Lease and release involving:

Christopher Rawdon of Halifax, merchant.

John Rawdon of Halifax, merchant.

Edward Elmsall late of Thornhill, now of Brierley Manor, parish of Felkirk

John Sykes of parish of Thornhill, gentleman.

“New erected mill on River Calder in Stansfield now used or intended to be used by Christopher Rawdon as a fulling and scribbling mill …”

 

Royal Exchange Insurance Policy no. 98928: 27th September 1786

Christopher and John Rawdon of Halifax, cloth manufacturers, mill, brick and stone, slated, in Stansfield, £800; utensils and stock in trade, £1200. Total £2000.

 

Documents archived at Calderdale Archives, Halifax, 1786

Christopher Rawdon and his brother John bought more land at Callis Mill and probably moved their business there shortly after.

 

Documents archived at Calderdale Archives, Halifax, 1787

Christopher Rawdon bought the messuage called Underbank.

 

Indenture 7th May 1779

Conveyance of freehold land and deed of covenant on copyhold messuage etc sold to WILLIAM DICKINSON and assignment of term to attend inheritance.

  1. ELIZABETH SMITH of Bingley, parish of Kildwick, widow and relict of WILLIAM SMITH, late Glusburn, inn keeper, deceased, and ELIZABETH SMITH of Bingley spinster daughter of William Smith.
  2. HENRY HORSFALL late of Studley, Langfield, now of Underbank, Stansfield, yeoman, (second son of JOHN HORSFALL of Studley, deceased)
  3. HENRY HORSFALL of Callice in Sowerby, stuff maker (nephew of said Henry Horsfall)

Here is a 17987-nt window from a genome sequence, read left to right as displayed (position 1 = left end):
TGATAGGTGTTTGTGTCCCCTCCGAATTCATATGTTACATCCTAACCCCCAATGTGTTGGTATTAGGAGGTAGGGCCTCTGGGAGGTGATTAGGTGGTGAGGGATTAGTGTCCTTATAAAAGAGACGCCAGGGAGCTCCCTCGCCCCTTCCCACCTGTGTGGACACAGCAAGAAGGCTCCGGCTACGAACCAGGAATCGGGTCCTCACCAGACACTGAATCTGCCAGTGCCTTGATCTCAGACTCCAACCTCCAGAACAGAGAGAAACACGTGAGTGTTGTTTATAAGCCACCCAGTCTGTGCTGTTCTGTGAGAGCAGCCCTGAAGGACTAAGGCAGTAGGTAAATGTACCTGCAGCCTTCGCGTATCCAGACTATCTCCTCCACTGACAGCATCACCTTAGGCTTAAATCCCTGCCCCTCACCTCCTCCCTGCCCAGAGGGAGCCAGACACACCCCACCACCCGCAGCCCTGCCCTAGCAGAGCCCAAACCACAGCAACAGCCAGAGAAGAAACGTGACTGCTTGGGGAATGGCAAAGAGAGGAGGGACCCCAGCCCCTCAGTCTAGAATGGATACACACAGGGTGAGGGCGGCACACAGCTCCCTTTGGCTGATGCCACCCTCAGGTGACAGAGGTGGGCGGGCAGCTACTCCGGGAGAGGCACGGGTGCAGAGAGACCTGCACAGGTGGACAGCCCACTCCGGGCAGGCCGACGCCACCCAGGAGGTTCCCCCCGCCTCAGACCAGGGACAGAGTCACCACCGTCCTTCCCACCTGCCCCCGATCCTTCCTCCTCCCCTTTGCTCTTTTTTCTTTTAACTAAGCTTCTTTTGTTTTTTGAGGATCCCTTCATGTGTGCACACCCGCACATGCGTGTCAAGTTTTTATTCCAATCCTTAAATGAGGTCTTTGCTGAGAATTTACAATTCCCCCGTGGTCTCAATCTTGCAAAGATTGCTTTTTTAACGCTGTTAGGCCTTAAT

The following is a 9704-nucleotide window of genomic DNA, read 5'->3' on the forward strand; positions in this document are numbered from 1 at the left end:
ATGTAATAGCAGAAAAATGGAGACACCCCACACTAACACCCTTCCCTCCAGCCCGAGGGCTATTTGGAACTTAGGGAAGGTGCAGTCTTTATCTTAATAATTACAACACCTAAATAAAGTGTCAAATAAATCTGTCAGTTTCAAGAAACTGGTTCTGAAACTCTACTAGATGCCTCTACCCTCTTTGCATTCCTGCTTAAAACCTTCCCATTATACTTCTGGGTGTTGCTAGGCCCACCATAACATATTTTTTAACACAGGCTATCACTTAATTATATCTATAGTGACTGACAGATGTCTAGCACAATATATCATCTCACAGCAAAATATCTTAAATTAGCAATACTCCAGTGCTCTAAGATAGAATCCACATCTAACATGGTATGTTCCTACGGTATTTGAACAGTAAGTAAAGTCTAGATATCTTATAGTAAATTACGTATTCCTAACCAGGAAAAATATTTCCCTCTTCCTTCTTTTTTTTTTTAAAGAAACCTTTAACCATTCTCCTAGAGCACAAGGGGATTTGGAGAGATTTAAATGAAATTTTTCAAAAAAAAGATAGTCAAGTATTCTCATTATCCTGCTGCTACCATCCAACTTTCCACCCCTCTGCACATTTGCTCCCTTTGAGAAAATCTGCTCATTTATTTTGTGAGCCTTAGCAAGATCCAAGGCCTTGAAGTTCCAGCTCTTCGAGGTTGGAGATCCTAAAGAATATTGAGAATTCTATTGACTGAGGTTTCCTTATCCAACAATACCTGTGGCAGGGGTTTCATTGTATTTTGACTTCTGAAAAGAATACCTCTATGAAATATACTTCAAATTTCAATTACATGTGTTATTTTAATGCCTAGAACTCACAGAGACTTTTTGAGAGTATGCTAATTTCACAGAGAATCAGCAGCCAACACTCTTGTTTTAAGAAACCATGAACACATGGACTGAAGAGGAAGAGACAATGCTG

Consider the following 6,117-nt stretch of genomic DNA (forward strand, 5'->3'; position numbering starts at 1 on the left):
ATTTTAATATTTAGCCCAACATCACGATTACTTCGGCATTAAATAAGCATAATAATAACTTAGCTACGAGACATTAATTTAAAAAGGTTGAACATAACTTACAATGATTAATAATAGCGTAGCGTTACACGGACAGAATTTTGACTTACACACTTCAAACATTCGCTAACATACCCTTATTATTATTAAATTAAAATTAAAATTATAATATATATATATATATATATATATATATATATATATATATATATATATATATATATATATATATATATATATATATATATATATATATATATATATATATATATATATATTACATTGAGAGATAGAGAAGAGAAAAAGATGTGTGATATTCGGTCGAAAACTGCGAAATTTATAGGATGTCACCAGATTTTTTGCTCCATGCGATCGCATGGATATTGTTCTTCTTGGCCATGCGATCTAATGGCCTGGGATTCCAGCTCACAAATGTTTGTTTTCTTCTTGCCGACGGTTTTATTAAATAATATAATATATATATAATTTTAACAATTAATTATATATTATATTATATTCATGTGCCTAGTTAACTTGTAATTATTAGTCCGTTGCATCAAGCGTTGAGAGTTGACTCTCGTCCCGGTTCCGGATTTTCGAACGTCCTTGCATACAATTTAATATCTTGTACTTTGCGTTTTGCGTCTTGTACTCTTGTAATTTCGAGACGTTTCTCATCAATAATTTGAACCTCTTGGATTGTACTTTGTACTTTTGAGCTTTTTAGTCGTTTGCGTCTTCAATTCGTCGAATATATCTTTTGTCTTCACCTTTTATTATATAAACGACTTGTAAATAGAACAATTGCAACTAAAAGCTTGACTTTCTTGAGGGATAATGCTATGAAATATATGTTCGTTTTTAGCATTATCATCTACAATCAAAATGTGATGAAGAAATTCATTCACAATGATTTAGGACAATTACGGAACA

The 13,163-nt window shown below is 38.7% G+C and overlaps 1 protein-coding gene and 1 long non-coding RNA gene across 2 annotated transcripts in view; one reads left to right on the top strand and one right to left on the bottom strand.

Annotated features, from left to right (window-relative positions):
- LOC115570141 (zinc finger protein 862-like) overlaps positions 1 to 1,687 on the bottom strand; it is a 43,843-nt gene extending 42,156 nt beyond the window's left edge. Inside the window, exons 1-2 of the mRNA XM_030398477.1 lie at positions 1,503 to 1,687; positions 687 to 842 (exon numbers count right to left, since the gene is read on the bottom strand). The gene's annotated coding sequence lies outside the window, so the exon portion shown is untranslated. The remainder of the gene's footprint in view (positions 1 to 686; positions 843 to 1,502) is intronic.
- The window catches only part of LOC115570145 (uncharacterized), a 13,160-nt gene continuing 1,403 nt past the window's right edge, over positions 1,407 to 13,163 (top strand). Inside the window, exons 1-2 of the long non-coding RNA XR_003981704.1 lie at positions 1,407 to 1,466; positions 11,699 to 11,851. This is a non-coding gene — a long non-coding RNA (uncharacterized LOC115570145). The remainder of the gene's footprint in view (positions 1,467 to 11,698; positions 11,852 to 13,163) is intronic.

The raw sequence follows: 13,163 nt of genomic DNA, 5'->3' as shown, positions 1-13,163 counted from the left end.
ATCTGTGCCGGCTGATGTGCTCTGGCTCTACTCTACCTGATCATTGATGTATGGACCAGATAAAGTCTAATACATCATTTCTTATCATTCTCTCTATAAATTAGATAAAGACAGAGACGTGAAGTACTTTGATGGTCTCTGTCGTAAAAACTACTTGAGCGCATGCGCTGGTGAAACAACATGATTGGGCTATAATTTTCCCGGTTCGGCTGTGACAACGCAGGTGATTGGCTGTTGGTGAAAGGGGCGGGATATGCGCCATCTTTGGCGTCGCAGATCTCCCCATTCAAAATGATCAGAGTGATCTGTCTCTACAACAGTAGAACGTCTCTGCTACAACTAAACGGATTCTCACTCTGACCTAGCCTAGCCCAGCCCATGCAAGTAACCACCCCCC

4. BENJAMIN SMITH of Crosshills, yeoman, surviving executor of will of William Smith
  5. To ELIHU DICKINSON of High Flatts, parish of Penistone, tanner
  6. RICHARD SUTCLIFFE of Todmorden, gentleman

For £1,150 …

… And copyhold premises of Manor of Wakefield being one messuage in Sowerby called Callice and several closes of land belonging called Dam Holme, Callice Holme, Laithe Hill, Long Holme and new piece and one piece of woody ground adjoining same close called New Piece, and one other messuage standing above Callice called THE HEIGHT, or CALLICE MILL, with one turning mill at or near same and several closes belonging … adjoining River Calder, all last mentioned closes in the tenure of Henry Horsfall the nephew …

Documents archived at Calderdale Archives, Halifax, 1792

Agreement with William Sutcliffe of Stubbin, Erringden, for consideration of £150 to take out and divert water of the River Calder either above or opposite to Stubbin, and convey the water down to “The Pit” or “Fox Leap” near to the top of the dam of Bankfoot Mill, being the next mill below. The part of the mill built by Christopher Rawdon about this time was 3 storeys high and 3 bays wide, now incorporated in later extensions. Powered by water wheel. Dam at opposite side of river and water conveyed to mill by small aqueduct. Christopher Rawdon was a promoter of the Rochdale Canal. His sons, Christopher and James, went into the business.

 

From E.W.Watson’s notes.

(1793)

Select Commission appointed for making the Rochdale Canal, and in their report it is stated that the company was